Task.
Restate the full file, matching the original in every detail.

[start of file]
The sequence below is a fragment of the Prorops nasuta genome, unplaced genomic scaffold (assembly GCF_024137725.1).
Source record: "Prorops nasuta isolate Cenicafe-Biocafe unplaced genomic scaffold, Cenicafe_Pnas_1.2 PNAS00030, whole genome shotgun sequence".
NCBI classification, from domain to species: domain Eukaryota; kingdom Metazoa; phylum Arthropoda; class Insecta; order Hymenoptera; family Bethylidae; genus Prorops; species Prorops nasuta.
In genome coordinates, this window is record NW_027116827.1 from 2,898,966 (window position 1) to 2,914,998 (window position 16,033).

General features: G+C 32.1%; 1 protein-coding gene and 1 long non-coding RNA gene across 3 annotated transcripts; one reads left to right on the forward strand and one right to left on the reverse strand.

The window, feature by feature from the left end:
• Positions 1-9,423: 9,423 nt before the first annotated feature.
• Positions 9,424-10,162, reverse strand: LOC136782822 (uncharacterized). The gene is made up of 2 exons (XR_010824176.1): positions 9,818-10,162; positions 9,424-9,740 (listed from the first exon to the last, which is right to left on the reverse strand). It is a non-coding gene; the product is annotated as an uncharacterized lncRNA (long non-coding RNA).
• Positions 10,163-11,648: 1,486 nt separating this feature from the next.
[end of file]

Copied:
The sequence below is a fragment of the Prorops nasuta genome, unplaced genomic scaffold (assembly GCF_024137725.1).
Source record: "Prorops nasuta isolate Cenicafe-Biocafe unplaced genomic scaffold, Cenicafe_Pnas_1.2 PNAS00030, whole genome shotgun sequence".
NCBI classification, from domain to species: domain Eukaryota; kingdom Metazoa; phylum Arthropoda; class Insecta; order Hymenoptera; family Bethylidae; genus Prorops; species Prorops nasuta.
In genome coordinates, this window is record NW_027116827.1 from 2,898,966 (window position 1) to 2,914,998 (window position 16,033).

General features: G+C 32.1%; 1 protein-coding gene and 1 long non-coding RNA gene across 3 annotated transcripts; one reads left to right on the forward strand and one right to left on the reverse strand.

The window, feature by feature from the left end:
• Positions 1-9,423: 9,423 nt before the first annotated feature.
• Positions 9,424-10,162, reverse strand: LOC136782822 (uncharacterized). The gene is made up of 2 exons (XR_010824176.1): positions 9,818-10,162; positions 9,424-9,740 (listed from the first exon to the last, which is right to left on the reverse strand). It is a non-coding gene; the product is annotated as an uncharacterized lncRNA (long non-coding RNA).
• Positions 10,163-11,648: 1,486 nt separating this feature from the next.